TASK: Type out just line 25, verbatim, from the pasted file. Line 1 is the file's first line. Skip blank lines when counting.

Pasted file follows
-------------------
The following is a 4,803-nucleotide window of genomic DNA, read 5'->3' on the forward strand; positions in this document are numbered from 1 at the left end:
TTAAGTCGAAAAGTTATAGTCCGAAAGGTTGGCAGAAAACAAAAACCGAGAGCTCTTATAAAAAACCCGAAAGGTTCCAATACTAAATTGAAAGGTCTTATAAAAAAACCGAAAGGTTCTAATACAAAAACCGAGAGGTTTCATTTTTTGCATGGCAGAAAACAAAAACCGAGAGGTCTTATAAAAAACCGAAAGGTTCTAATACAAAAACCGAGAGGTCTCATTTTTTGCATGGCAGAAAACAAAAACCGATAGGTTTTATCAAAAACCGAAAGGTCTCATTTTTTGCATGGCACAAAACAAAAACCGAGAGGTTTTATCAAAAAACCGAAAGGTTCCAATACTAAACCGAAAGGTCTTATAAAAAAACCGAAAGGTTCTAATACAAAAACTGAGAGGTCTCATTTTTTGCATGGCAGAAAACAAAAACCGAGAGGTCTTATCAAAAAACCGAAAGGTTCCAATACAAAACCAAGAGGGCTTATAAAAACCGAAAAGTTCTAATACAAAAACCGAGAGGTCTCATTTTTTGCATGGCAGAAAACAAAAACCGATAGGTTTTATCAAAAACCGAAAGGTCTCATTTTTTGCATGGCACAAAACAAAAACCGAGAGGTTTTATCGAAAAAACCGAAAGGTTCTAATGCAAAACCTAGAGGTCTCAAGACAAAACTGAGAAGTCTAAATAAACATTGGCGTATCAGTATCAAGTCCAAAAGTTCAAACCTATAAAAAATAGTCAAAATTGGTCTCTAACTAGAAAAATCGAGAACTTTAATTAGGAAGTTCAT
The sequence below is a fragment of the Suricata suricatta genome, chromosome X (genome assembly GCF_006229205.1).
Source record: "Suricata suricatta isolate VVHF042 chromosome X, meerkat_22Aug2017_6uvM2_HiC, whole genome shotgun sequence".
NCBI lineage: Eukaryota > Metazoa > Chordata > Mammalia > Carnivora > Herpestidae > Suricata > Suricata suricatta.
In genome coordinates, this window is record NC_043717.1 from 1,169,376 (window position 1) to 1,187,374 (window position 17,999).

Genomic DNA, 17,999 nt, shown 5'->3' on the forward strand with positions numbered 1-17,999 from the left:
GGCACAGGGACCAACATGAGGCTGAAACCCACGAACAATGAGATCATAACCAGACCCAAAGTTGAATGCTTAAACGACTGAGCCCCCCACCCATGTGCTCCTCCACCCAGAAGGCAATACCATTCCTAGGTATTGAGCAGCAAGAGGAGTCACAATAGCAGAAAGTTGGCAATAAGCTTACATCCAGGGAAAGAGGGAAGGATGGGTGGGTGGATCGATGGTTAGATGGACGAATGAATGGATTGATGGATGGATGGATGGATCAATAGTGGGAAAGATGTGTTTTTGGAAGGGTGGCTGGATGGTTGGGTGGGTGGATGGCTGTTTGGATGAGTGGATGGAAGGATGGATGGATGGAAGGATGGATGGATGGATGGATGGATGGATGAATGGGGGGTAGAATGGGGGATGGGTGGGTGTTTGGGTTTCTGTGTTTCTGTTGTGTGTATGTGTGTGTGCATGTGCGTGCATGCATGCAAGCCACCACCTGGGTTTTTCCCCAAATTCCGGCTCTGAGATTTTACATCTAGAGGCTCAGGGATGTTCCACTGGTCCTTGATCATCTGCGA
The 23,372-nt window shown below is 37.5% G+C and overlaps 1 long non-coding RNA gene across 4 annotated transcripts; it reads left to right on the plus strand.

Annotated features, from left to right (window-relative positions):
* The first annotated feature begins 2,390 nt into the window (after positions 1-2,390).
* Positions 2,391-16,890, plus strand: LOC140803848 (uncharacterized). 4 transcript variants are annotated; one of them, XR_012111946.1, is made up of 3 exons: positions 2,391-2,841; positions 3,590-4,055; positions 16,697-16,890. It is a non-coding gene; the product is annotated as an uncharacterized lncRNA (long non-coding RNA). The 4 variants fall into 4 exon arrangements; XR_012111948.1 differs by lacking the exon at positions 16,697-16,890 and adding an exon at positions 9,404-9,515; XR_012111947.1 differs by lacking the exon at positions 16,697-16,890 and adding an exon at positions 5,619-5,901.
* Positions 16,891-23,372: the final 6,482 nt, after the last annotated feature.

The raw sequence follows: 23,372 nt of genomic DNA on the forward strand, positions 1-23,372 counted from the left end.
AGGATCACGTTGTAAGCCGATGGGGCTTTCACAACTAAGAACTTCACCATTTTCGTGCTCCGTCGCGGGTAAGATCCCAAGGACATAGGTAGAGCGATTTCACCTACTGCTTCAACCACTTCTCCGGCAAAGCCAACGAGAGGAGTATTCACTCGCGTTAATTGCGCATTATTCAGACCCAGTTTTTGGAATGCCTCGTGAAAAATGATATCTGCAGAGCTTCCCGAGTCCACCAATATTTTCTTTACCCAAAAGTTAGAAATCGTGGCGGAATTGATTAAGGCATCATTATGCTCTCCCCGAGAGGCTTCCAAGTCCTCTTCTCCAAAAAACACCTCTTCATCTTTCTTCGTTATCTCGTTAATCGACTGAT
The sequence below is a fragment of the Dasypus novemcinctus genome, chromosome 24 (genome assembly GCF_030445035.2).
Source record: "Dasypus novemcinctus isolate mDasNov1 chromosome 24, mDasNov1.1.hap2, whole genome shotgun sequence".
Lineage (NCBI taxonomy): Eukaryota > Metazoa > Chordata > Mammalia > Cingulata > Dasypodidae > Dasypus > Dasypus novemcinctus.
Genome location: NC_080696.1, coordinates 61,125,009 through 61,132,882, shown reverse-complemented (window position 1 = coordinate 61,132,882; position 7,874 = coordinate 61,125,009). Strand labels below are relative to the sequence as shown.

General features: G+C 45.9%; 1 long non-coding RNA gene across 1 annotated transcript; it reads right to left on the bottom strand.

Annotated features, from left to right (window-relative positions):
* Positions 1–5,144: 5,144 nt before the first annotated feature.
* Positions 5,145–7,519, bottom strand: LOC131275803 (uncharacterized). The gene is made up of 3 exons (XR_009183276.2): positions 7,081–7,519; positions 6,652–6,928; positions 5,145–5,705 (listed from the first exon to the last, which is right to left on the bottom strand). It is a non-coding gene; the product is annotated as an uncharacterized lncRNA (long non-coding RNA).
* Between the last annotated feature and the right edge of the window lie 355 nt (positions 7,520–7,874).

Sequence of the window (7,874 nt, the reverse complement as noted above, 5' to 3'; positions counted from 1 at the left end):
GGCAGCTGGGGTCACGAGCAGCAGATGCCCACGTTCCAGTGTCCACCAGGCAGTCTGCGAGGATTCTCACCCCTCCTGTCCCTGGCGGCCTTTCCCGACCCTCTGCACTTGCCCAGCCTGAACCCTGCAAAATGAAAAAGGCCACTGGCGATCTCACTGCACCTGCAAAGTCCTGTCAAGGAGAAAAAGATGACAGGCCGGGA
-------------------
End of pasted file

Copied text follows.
Sequence of the window (7,874 nt, the reverse complement as noted above, 5' to 3'; positions counted from 1 at the left end):